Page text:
Grand opening this weekend for The Entrepreneurs’ Connection

April 19, 2021

Tae Winston is a champion for our region’s entrepreneurs, and this Sunday, she will host the grand opening of her third storefront — The Entrepreneurs’ Connection.

Located on Wayne Ave. in downtown Dayton, The Entrepreneurs’ Connection will build on the offerings in her two Wright Dunbar stores, The Entrepreneurs’ Marketplace and the Entrepreneurs’ Shoppe. The Connection’s grand opening is Sunday, April 25, from 4 to 8p at 200 Wayne Ave., Dayton.

We recently caught up with Tae to learn more about the Connection and her journey from fashion truck founder to Dayton Powerhouse CEO. Our conversation has been lightly edited for clarity.

Launch Dayton: You’re an inspiration for many in our Launch Dayton community — can you share with us how you got started?

Tae: In 2016, when I started Fashion Remedy Boutique, I held my first pop-up shop event and I fell in love. I loved the idea of helping everyone, including me, to make good money. I started hosting little pop up shops and saw success. Then I started food truck rallies because I never saw any on the west side of Dayton. I added vendors to start selling alongside the food trucks, And it just kept growing. I ended up seeking a storefront because I was tired of renting out banquet halls. It gets expensive, and a lot of entrepreneurs were relying on me. I built up a nice following, and Wright Dunbar gave me a chance.

Did you always want to be an entrepreneur?

Yes. As a kid, I had events with my barbies. When I got a little older, I did little runway events to sell clothes at garage sales. But I was actually a case manager for nine years. When I had my son, he was autistic, and mental health work was too stimulating to do all day and then also go home to it. I wanted to create a life where I could be a good mom.

How have you funded your endeavors?

I’ve never had a loan or grant yet. I saved money from my food truck rallies and pop-up shops. When I was still working, I stayed home, I didn’t go out, I knew I wanted a store, so I put all my money up. I just saved to fund my stores. Friends called me a grandma and laughed at me, but I knew what I had to do. Those bars weren’t going anywhere.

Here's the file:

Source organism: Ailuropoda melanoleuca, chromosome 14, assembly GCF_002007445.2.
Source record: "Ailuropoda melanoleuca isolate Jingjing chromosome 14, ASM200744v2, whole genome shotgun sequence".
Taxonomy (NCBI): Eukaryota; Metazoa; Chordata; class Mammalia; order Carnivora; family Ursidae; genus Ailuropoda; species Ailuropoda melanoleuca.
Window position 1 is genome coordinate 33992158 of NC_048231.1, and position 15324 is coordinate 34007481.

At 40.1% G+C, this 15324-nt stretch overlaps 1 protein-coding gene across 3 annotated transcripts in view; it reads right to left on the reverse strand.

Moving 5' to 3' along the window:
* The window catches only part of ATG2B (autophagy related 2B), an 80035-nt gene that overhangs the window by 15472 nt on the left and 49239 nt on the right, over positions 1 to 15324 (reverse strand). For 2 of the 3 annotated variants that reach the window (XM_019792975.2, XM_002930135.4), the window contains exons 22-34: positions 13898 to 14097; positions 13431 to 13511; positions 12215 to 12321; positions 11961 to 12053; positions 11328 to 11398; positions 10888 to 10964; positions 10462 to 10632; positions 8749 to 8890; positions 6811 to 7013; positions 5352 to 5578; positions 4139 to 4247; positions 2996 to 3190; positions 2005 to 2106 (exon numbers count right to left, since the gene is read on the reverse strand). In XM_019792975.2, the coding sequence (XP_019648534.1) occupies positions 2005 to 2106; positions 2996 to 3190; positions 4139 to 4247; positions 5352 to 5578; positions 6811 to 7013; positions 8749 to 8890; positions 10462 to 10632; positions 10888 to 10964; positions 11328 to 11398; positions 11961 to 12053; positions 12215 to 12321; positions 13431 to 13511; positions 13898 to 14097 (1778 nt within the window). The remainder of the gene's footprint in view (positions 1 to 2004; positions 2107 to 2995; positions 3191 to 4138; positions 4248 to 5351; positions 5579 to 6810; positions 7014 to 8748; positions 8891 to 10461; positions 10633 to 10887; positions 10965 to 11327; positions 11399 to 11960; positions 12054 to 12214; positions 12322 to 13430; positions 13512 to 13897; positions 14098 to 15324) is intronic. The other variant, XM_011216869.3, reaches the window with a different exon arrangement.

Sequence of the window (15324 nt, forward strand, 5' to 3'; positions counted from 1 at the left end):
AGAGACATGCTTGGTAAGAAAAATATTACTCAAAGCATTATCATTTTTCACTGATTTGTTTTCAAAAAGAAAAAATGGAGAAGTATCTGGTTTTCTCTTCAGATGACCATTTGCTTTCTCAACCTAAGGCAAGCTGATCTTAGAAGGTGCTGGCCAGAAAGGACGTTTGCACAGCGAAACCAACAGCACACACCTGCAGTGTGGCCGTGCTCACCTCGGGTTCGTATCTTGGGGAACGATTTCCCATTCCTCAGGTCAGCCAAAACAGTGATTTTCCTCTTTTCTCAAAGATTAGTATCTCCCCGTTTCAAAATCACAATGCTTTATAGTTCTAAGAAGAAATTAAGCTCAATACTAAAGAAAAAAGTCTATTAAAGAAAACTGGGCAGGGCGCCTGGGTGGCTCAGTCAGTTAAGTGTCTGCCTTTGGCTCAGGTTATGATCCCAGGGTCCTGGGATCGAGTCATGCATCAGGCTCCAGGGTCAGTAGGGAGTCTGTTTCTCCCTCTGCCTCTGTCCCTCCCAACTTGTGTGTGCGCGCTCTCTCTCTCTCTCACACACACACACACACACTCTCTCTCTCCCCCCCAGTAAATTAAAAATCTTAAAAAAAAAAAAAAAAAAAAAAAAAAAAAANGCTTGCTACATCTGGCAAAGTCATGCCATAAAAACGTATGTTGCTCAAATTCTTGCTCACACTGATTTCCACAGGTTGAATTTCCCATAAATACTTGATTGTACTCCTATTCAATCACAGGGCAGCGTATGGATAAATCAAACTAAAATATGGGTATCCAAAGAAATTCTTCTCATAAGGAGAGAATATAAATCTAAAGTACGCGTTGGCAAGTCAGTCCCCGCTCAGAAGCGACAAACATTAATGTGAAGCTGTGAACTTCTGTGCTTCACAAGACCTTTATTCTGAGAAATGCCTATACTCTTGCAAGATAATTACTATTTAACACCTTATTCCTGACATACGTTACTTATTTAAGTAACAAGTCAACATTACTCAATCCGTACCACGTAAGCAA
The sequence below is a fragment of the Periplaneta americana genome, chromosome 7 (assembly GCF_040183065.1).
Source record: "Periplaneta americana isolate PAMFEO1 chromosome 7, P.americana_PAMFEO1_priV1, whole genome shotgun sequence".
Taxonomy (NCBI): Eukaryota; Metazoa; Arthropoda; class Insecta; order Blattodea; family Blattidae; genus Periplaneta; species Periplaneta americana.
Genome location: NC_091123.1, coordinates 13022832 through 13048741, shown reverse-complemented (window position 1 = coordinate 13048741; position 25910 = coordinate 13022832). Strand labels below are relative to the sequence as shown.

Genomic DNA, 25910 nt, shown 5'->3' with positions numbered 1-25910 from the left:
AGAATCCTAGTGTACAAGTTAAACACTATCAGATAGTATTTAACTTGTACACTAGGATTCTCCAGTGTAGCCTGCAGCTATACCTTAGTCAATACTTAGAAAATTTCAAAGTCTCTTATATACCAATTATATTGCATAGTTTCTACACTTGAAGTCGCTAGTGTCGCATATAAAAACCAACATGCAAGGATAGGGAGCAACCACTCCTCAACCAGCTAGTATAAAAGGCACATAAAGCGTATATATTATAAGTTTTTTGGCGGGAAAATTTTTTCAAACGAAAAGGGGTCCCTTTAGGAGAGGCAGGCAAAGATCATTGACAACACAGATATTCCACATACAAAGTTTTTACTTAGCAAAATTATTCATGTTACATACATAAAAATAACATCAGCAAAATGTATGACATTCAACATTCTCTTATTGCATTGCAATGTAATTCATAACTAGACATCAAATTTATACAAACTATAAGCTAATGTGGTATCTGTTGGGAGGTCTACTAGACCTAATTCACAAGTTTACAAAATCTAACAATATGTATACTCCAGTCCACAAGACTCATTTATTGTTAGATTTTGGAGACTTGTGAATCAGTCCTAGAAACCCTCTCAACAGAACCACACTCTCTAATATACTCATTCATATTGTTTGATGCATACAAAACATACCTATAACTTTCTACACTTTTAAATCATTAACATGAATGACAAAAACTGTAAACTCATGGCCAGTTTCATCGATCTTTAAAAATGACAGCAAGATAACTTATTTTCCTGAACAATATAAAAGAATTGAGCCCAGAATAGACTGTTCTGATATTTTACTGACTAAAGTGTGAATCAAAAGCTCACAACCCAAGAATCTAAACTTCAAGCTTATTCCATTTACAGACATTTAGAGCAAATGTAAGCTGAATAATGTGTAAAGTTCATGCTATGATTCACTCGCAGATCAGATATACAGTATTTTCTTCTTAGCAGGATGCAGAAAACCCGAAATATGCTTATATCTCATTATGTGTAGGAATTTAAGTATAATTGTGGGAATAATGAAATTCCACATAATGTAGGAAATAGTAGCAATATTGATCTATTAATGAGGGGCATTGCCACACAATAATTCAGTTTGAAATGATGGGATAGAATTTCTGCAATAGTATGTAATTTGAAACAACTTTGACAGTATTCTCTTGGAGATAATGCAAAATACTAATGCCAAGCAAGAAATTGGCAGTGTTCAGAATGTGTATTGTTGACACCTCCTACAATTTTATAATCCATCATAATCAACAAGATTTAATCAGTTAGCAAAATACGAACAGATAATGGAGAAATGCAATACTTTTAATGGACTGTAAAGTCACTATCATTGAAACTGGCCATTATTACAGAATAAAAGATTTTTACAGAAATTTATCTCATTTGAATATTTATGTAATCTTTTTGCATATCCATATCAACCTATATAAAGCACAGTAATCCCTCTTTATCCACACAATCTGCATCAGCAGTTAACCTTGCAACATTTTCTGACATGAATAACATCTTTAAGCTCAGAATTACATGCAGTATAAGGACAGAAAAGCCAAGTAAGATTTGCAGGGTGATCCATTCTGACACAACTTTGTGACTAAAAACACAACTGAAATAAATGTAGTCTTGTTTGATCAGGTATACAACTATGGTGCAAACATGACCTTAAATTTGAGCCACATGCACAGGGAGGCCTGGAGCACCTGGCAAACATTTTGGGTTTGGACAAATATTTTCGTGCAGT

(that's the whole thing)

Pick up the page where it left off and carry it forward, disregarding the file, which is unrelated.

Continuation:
Tell us about your stores.

The Marketplace has 8 spaces for pop-ups and short-term leases. We have new vendors every day, you pick the times you want to come and sell, you take your own payments. The Shoppe has 22 spaces available for in month-to-month leases. The Connection will have a classroom in the back and about 25 shelf spaces in the front. At the Shoppe and the Connection, you don’t have to be there in person to sell. Shoppers can pay for products from multiple vendors in one transaction. A lot of Marketplace vendors are doing side hustles. The Shoppe and Connection are more serious about growing.

What kinds of vendors do you look for?

It’s retail and consumer products, crafters, beauty, skin care, boutiques. At the connection, I’ll be featuring more people who make their own products. I want unique items that you can’t find just anywhere. And I’m not just for Black-owned businesses. I was raised to love and be for everybody. Black-owned businesses are primarily who come to me right now, but I am for any one who wants to set up and test out a business. I want all three stores to have more diversity.

What classes will you offer at the Connection?

Anything from how to start your business, tax info to branding workshops. My goal is not to have people set up for failure. Just because you have your LLC — there are still other things you need to do to have a business. A lot of people have brands, but they’re packaging is bad. There are people in the Marketplace I wouldn’t put in the Shoppe yet, they’re not ready.

Why do you love what you do?

I love what I do because it makes a difference for people’s families. It gives them hope and makes them able to feed their families. Lots of people lost jobs in the pandemic, and I’m able to allow them space to take care of their family, believe in their brand.

Any advice for the budding entrepreneurs out there?

DO NOT GIVE UP. Just keep going, no matter how your presence is on social media, we all start off slow. Do your work, do your research, and do not give up. So many small business owners walk away and it makes me sad. This isn’t an overnight thing, if you want to do this forever, you have to fight for it. In 2016, I didn’t have thousands of people at my events either, I had to build my name, prove who I am.

Support Tae by shopping with her vendors and connecting with her stores: the Marketplace, the Shoppe and the Connection.